A couple weeks ago, it was announced that Budweiser was going to be bought out by Belgian beer giant InBev for around $50 billion. There’s a good Washington Post article that gives some background not only on this transaction, but reviews the consolidation that has been occurring in the mass-produced beer world for the past few years. If you don’t follow the business of beer, I’ll sum up:
- 2002 – Miller Brewing merges with South African Brewers to form SABMiller
- 2004 – AmBev (Brazil) merges with Interbrew (Belgium) to form InBev
- 2005 – Coors merges with Molson (Canada) to form Molson Coors
- 2008 – SABMiller merges with Molson Coors to form MillerCoors
- 2008 – Anheuser-Busch merges with InBev to form Anheuser-Busch InBev
The public reaction to the AB-InBev merger that I’ve read about and talked about with my beer-caring friends has been primarily negative. Why is it that this particular merger has struck such a negative chord, while the other mergers with Miller and Coors went largely unnoticed? Perhaps it’s because after Miller and Coors were bought out, Anheuser-Busch was the last true American mega-brewer left and our patriotic nature wants to cling to that.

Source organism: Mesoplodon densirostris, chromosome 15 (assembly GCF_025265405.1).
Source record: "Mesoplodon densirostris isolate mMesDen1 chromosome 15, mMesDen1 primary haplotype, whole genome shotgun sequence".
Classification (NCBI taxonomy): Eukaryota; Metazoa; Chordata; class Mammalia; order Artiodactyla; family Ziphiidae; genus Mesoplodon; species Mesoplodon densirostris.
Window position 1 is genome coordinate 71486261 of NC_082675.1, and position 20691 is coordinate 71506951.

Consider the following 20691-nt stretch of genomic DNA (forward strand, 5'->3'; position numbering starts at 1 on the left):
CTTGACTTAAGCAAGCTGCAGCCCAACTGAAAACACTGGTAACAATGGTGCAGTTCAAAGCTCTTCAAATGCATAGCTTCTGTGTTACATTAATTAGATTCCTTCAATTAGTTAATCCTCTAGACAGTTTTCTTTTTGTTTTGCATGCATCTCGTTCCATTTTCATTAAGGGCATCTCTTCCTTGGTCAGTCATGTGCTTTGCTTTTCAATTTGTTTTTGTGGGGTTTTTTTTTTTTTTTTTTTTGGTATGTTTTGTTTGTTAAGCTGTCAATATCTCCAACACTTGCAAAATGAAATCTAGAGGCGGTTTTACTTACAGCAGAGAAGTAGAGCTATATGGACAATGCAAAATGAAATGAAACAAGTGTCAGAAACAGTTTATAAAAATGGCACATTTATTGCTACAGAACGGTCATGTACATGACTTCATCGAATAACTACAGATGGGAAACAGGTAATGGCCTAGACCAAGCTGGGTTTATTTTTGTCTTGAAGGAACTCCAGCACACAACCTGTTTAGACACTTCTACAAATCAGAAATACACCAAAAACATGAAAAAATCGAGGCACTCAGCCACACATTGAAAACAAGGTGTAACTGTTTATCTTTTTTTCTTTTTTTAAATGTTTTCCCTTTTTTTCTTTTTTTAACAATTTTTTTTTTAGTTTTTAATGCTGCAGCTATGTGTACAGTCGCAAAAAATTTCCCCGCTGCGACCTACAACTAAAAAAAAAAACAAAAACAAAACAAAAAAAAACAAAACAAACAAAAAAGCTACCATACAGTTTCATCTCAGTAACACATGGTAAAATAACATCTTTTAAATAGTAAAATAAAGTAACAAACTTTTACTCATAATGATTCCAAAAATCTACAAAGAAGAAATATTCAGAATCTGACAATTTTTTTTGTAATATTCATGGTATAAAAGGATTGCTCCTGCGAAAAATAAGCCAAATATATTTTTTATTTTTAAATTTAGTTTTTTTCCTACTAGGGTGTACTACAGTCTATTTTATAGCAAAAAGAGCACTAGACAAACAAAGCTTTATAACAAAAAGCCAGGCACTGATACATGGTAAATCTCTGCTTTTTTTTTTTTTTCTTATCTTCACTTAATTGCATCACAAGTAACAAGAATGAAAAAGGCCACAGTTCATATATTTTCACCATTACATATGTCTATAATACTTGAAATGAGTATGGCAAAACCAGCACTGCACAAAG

Now, I’m no economics professor, but we hear about mergers and acquisitions all the time in business. It’s part of living in a global economy. In such a competitive landscape, companies are always looking for ways to generate more revenue and cut costs. They have to do that to survive, and with the dollar being so weak right now, the U.S. is ripe for foreign investment.
The bottom line is for most of us, Bud is still going to taste the same, it’s going to look the same, and the Clydesdales aren’t going anywhere. It will suck if they close breweries in the States and it costs people jobs, but that’s the world we live in. We have to adapt and get stronger in other areas to compete.
So the lesson here is, as always, if you want to support American business, grab your nearest micro-brew, toast as loudly as you can, and spread the good news of craft beer!